Project Management Institute

Great at stake

VOICES ❘ Project Perspectives

How can you become a great project manager?

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Michèle Balogh, CAPM, PMP

project manager, customer and enterprise integration, Schenker of Canada Ltd., Mississauga, Ontario, Canada

I realized I was perceived as a good project manager when our corporate office approached me to manage a new project. It had a much larger scope, budget and global visibility than I had been previous exposed to.

To get to that level, I studied A Guide to the Project Management Body of Knowledge (PMBOK® Guide) and passed the Certified Associate in Project Management (CAPM)® exam, which showed my employer I had ambition.

I applied project management principles, tools and techniques to everything I did. For example, if I identified a departmental weakness that needed a solution, I would build a “mini-project” plan. Management noticed. Then I got my Project Management Professional (PMP)® credential.

Finally, I managed a large-scale migration project, which I completed on budget and schedule. That success was why the corporate office chose me.

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Mykola Bova,

Java team lead, sysIQ Ukraine, Kiev, Ukraine

I am taking a step toward being a great project manager by preparing to take the PMP® exam. Everything I‘m studying is proving to be useful in my everyday work. I‘m also attending a stressmanagement course, which I believe is a very useful skill for good managers due to the nature of projects.

Thinking of yourself as an expert is a strange thing, at least for me. As soon as you see yourself as an expert in one field, new horizons open, and you see new areas where you are a complete novice.

As project managers, we should never stop moving forward and should always try to learn something new to continue the quest toward greatness.

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Andrew E. Procca

technical officer, National Research Council of Canada, Winnipeg, Manitoba, Canada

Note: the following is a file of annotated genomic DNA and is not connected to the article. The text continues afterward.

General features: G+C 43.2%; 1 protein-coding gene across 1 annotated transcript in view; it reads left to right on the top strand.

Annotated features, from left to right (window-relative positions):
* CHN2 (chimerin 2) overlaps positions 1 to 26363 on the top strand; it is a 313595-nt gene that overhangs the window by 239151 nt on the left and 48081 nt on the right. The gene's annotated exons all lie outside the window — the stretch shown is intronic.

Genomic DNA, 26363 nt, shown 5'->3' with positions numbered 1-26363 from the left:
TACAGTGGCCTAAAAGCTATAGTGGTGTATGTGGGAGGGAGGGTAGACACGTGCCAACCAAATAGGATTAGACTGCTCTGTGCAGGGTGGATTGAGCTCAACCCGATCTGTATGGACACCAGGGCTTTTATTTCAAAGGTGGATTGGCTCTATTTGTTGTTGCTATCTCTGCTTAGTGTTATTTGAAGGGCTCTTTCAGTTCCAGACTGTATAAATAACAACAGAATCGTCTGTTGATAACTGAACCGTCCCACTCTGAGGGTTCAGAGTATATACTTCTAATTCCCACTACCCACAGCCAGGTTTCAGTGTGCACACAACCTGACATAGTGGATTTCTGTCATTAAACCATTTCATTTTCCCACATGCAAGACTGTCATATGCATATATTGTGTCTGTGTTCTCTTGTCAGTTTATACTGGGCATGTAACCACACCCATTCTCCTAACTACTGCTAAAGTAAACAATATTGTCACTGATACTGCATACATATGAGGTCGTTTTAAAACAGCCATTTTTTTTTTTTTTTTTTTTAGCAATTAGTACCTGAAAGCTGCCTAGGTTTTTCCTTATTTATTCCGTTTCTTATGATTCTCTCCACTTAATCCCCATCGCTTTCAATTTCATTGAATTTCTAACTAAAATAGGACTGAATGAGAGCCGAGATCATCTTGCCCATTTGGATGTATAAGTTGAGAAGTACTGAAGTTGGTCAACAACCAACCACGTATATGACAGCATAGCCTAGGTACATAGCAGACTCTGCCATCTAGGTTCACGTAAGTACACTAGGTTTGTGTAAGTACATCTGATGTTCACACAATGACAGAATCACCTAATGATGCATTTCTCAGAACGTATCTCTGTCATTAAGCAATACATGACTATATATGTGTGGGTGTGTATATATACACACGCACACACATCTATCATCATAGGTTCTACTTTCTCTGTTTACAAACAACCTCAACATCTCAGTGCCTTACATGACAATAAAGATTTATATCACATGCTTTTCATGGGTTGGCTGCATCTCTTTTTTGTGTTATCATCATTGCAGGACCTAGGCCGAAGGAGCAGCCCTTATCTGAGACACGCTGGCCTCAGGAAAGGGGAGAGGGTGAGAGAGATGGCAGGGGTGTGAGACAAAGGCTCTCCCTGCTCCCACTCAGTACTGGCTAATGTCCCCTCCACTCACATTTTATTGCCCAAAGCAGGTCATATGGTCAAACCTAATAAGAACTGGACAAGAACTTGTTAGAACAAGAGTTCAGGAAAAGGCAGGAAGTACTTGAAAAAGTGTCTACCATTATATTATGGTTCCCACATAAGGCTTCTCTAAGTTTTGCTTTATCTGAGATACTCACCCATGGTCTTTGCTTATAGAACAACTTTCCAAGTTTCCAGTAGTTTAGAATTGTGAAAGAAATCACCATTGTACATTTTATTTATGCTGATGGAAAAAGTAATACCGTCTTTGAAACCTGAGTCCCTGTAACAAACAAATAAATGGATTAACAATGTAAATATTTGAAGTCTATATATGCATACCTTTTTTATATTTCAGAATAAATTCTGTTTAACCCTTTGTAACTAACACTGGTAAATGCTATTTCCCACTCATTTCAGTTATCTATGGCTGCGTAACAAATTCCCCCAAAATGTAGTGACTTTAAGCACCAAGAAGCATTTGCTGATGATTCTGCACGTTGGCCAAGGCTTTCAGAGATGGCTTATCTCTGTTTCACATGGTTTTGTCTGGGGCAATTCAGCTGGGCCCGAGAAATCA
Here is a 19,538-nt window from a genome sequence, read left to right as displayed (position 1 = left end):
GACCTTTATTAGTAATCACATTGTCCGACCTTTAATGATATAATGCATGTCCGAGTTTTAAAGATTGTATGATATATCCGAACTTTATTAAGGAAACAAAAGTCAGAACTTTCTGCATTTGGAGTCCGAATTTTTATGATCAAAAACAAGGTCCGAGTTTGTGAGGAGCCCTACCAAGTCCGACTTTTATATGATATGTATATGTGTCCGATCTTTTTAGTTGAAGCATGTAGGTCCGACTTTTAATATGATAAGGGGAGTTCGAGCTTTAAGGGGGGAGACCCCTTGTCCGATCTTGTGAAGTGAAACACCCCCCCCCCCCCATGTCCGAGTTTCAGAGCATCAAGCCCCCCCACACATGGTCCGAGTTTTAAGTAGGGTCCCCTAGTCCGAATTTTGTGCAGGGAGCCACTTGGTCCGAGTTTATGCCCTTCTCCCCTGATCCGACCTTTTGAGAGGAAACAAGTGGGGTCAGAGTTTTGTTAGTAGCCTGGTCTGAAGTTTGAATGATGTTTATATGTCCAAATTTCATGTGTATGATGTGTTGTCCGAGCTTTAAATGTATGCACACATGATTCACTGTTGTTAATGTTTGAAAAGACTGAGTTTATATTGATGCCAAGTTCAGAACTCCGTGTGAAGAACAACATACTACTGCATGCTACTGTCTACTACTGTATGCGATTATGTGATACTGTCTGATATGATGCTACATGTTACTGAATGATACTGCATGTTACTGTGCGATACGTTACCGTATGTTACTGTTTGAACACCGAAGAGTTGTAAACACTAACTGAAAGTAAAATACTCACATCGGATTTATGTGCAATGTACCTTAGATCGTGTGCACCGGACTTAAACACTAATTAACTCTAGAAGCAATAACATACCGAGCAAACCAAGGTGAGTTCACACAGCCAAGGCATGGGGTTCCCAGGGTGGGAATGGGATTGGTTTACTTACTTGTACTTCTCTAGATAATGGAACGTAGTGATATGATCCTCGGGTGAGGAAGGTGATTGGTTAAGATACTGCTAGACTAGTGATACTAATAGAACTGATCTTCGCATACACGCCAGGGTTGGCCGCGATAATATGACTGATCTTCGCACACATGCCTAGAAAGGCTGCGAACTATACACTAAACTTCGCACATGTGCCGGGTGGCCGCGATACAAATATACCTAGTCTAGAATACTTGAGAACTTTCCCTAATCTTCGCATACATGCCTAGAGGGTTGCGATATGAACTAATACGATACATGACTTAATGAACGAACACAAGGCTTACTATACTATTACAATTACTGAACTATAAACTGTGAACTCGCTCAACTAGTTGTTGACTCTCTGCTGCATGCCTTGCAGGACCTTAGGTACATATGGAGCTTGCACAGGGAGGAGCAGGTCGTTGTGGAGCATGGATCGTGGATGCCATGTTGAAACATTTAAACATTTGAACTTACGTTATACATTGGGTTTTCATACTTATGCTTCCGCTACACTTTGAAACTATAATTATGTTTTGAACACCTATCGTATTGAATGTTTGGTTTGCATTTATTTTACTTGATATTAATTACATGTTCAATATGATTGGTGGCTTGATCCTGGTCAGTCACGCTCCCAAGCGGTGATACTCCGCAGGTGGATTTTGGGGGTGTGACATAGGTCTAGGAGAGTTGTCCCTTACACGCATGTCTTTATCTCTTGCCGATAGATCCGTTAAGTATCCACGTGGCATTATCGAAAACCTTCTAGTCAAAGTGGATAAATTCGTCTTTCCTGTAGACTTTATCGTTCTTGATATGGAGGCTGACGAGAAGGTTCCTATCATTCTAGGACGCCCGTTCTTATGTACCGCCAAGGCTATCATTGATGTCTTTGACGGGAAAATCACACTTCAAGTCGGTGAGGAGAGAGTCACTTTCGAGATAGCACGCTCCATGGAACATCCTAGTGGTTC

The progression from novice to expert was a bumpy but exhilarating road. It was at about the five-year mark that I started to adapt different styles and techniques to suit the project and, more importantly, team culture.

I suggest taking some organizational culture behavior courses. As project managers, we lead and manage people. Having an understanding of how people think and behave in groups is a foundation for project management greatness.

Finally, keep learning. I strongly advocate pursuing knowledge that is peripheral to project management and helps you to be an effective interface between the project team, stakeholders and the executive suite.

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Lourdes Pamela Mejes Barron, CAPM

office manager, PMWorks Pty Ltd., St. Leonards, Australia

Project managers are considered “great” if they acquire skills from challenging experiences.

I recently passed the CAPM® exam, and now I‘m researching ways in which I can apply that knowledge. My senior managers have been orienting and exposing me to stakeholder management and project management processes as formidable stepping stones to a more definitive career in project management.

Project management is a growing field, and it interests me that a system and set of structures can be creatively adapted to obtain specific goals. This sort of creative thinking and strategic planning made me believe project management is a more stable path in my career growth.

My advice to project managers seeking greatness: Have clarity on what you aim for and make sure that there is no room for excuses not to attain those goals.

This material has been reproduced with the permission of the copyright owner. Unauthorized reproduction of this material is strictly prohibited. For permission to reproduce this material, please contact PMI.

MARCH 2013 PM NETWORK

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